This Week at Hilton Pond: “Confusing Fall . . . Composites”

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Posted on 4 October 2011 by Bill Hilton Jr.

Birders have their "confusing fall warblers" and wildflower watchers their DYCs, which we prefer to call "Confusing Fall . . . Composites." The latest installment of "This Week at Hilton Pond" attempts to identify some of the baffling assortment of similar-looking asters and sunflowers that crop up along roadsides each autumn. To view our colorful up-close images of fall flora, please visit the photo essay for 15-30 Sep 2011 at

While there, don't forget to scroll down for a list of birds banded or recaptured during the period; a miscellaneous nature note; and acknowledgement for several donors who've been kind enough to support Hilton Pond Center and Operation RubyThroat in recent weeks.

The deadline to sign up for our November 2011 hummingbird expedition to Costa Rica is just three weeks away. There are a few slots left for what is certain to be an enjoyable and unforgettable Neotropical experience. (Links to info for this trip--and the ones on tap for 2012--follow this week's photo essay.)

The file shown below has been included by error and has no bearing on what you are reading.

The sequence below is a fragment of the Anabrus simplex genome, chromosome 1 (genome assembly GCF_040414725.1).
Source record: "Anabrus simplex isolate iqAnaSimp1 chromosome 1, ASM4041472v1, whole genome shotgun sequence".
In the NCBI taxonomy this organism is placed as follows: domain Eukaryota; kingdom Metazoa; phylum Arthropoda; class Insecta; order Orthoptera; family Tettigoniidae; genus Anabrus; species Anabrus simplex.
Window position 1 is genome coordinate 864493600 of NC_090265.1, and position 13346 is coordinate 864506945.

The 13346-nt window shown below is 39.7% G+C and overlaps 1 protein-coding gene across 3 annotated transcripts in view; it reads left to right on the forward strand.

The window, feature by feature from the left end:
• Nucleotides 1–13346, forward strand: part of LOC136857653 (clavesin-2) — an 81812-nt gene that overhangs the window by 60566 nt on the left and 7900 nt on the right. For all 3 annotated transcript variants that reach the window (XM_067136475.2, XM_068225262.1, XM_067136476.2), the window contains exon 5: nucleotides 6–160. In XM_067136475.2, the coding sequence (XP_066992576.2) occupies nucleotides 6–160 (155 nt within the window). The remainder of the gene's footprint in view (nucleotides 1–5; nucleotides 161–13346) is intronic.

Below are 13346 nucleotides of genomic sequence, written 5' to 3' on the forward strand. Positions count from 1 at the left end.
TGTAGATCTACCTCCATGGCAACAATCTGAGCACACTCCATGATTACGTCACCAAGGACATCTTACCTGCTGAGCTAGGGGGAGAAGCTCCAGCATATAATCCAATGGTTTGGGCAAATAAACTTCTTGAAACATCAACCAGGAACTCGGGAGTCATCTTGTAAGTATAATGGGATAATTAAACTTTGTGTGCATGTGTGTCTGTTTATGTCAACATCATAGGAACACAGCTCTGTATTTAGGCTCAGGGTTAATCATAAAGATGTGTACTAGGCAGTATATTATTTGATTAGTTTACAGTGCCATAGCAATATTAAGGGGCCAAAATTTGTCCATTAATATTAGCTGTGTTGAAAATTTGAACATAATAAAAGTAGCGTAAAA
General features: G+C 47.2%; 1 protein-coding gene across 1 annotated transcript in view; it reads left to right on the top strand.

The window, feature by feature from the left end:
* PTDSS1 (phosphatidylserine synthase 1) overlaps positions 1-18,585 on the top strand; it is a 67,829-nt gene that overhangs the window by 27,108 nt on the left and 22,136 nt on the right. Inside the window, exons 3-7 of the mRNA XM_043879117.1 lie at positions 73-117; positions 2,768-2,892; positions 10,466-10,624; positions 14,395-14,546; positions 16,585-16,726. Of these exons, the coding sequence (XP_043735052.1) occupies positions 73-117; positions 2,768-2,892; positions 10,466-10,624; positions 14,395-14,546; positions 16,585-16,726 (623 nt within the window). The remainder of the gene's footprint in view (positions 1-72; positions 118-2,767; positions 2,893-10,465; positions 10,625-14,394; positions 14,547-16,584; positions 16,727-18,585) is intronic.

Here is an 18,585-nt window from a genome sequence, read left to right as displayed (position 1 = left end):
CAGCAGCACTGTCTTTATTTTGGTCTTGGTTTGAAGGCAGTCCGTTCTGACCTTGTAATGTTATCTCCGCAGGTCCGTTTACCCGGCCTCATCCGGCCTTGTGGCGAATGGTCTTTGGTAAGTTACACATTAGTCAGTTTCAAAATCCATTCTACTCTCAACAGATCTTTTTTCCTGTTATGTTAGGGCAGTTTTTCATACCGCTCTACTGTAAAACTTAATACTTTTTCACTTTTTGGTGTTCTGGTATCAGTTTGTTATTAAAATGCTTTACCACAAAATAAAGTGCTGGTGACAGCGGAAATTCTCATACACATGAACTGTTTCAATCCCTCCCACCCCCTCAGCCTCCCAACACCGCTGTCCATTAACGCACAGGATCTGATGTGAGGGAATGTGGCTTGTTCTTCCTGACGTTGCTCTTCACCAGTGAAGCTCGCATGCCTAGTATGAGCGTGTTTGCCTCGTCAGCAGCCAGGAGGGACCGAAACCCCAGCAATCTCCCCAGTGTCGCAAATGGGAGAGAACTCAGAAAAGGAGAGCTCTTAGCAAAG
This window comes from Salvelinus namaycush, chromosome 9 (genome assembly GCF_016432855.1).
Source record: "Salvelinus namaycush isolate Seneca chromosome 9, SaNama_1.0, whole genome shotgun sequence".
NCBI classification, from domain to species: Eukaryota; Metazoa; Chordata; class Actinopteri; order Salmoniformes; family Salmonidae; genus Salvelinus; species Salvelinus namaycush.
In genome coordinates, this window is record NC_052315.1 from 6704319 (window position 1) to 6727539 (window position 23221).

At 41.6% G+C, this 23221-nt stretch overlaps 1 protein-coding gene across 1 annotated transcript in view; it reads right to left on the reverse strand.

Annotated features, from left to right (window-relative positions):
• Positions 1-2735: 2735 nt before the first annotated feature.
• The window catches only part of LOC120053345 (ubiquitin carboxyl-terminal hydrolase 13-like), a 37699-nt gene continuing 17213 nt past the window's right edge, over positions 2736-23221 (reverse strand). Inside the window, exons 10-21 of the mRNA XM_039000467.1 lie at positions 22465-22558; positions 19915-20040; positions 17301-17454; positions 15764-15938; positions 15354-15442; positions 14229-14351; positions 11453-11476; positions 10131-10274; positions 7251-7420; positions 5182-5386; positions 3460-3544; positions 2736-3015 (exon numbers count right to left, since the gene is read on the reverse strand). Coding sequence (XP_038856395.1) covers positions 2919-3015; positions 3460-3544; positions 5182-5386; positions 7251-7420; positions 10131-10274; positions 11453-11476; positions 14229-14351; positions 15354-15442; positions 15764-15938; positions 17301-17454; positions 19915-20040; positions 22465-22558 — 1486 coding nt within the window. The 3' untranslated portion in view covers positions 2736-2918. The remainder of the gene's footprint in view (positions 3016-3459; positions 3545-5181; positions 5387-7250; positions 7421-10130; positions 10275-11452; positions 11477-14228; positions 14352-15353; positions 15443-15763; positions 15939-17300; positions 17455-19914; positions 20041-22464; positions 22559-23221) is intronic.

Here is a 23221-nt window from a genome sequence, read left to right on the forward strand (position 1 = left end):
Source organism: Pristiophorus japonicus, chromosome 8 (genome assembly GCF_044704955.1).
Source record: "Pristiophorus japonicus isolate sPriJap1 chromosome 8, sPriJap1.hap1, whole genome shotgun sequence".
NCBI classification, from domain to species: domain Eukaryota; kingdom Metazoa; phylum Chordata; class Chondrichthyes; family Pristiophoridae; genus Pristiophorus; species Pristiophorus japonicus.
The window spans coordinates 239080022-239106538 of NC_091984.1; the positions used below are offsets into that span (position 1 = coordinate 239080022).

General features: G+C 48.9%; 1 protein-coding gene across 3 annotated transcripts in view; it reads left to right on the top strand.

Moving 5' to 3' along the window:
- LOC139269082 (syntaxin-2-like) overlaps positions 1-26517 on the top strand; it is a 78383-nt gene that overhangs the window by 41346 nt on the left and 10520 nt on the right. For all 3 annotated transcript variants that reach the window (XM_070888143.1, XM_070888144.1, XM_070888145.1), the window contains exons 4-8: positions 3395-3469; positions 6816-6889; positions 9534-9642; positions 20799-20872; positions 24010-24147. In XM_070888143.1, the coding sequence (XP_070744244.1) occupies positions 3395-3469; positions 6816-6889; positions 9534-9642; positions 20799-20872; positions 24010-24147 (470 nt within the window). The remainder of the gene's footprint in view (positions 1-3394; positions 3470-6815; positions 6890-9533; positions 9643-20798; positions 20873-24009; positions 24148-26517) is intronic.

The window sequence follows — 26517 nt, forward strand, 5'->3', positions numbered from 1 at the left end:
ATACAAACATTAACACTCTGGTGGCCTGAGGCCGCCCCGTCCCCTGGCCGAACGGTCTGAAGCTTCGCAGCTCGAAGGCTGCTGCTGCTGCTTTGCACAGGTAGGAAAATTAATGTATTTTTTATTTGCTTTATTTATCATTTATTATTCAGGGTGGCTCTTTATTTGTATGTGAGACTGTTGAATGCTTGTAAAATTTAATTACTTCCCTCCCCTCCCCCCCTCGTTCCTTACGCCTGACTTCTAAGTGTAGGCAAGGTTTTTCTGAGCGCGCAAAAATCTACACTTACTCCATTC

Happy Nature Watching!


Figure 1. Bidens polylepis, the Bearded Tickseed Sunflower (above), is just one of the many, many, many confusing composite flowers that appear on roadsides and in open places each autumn.

Bill Hilton Jr. is an award-winning educator-naturalist and executive director of non-profit Hilton Pond Center for Piedmont Natural History near York, South Carolina USA, where he has banded more than 56,000 birds since 1982. He is the only scientist studying Ruby-throated Hummingbirds (Archilochus colubris) on their wintering grounds in Central America. Check out his Web sites for Hilton Pond Center at and “Operation RubyThroat: the Hummingbird Project” at

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